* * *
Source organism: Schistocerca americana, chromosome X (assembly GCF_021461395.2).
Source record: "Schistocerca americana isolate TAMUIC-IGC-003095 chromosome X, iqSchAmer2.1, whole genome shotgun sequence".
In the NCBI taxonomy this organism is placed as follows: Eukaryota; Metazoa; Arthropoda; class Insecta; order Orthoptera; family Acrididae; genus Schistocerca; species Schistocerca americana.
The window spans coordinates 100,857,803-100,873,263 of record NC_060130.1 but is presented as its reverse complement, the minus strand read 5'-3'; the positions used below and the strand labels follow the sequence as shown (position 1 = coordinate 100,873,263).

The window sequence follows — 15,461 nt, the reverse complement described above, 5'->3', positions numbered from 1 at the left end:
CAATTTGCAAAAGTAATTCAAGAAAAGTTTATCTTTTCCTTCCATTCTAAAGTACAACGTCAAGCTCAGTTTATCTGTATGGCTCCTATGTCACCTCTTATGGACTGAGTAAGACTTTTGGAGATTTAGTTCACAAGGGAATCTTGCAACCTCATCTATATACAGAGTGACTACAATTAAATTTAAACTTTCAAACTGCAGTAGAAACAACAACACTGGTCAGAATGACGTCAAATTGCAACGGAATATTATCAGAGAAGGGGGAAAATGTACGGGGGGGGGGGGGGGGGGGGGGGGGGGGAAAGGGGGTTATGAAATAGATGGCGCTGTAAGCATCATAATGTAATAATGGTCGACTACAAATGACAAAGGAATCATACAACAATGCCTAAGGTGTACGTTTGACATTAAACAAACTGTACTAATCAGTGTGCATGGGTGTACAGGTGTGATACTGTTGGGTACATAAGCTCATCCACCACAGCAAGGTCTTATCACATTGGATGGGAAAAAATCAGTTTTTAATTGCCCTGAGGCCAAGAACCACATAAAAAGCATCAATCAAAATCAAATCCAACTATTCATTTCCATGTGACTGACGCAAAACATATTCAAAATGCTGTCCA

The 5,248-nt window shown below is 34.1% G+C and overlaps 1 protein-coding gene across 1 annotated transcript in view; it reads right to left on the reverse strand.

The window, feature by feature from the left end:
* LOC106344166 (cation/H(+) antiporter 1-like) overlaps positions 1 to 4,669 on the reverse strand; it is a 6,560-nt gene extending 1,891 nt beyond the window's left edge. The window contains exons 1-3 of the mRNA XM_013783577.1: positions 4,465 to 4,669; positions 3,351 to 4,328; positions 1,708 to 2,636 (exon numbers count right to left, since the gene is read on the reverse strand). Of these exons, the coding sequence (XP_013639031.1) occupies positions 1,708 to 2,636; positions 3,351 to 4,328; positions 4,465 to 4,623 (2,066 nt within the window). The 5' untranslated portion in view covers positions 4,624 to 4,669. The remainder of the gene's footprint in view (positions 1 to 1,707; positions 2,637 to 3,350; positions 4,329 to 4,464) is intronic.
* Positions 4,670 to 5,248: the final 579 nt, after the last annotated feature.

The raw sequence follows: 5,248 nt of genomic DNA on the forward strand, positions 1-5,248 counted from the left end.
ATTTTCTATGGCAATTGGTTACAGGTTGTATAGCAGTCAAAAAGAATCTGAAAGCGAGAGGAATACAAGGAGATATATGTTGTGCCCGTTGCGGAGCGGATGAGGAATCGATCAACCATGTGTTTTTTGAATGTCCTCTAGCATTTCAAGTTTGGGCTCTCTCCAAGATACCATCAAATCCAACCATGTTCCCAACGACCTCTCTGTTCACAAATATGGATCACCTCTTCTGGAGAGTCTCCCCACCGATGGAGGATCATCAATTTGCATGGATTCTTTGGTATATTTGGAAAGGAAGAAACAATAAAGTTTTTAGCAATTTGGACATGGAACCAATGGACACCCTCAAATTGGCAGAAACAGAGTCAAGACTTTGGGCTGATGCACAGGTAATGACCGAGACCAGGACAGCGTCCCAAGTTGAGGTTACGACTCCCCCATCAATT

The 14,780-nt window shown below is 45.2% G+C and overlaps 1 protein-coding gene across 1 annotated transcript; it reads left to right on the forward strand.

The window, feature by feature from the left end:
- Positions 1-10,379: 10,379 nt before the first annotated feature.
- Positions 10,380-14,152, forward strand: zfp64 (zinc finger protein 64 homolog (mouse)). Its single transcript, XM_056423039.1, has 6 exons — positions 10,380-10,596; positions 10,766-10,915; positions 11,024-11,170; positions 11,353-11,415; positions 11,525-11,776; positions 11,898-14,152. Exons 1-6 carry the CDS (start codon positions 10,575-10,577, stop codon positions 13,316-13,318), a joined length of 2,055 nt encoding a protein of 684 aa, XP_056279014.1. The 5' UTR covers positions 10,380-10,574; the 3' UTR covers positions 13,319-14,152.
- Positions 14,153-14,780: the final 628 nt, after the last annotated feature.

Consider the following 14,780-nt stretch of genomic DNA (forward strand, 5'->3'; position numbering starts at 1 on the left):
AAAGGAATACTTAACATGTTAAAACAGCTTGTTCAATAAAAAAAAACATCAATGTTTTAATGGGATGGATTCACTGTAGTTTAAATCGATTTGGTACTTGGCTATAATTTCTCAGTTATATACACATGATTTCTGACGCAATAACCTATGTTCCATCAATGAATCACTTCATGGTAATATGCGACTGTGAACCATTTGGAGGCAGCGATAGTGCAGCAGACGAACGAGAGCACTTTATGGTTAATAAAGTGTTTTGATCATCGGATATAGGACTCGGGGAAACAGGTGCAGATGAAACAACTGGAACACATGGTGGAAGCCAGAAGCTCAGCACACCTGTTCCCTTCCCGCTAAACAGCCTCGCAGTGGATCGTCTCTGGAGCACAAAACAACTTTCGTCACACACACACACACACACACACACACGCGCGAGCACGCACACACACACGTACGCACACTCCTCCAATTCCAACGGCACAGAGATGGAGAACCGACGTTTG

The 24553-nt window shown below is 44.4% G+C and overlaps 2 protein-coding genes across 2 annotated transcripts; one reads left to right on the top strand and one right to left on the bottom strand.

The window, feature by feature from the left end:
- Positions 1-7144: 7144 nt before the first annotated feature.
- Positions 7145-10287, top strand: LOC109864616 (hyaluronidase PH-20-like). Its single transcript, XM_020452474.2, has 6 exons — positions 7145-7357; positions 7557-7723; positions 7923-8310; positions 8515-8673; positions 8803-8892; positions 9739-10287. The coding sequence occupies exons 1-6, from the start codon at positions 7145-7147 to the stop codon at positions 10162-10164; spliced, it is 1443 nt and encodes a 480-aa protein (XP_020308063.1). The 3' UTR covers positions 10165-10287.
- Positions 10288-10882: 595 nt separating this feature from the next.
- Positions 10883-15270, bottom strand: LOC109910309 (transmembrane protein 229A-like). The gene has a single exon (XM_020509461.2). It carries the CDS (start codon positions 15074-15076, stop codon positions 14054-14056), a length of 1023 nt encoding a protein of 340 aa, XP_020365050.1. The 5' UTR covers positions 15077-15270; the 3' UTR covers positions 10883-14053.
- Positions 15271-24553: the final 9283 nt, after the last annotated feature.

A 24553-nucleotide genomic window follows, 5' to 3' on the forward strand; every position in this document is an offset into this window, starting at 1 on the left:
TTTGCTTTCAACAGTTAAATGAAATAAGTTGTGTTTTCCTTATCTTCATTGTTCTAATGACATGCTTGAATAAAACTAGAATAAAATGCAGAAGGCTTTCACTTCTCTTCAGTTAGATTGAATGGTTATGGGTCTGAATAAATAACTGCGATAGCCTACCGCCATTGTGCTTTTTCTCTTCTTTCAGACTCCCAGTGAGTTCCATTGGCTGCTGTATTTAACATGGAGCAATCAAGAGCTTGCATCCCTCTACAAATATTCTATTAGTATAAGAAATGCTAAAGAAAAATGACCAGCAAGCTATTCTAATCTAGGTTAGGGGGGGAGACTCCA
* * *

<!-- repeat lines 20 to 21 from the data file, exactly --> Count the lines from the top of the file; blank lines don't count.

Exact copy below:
The 24553-nt window shown below is 44.4% G+C and overlaps 2 protein-coding genes across 2 annotated transcripts; one reads left to right on the top strand and one right to left on the bottom strand.

The window, feature by feature from the left end: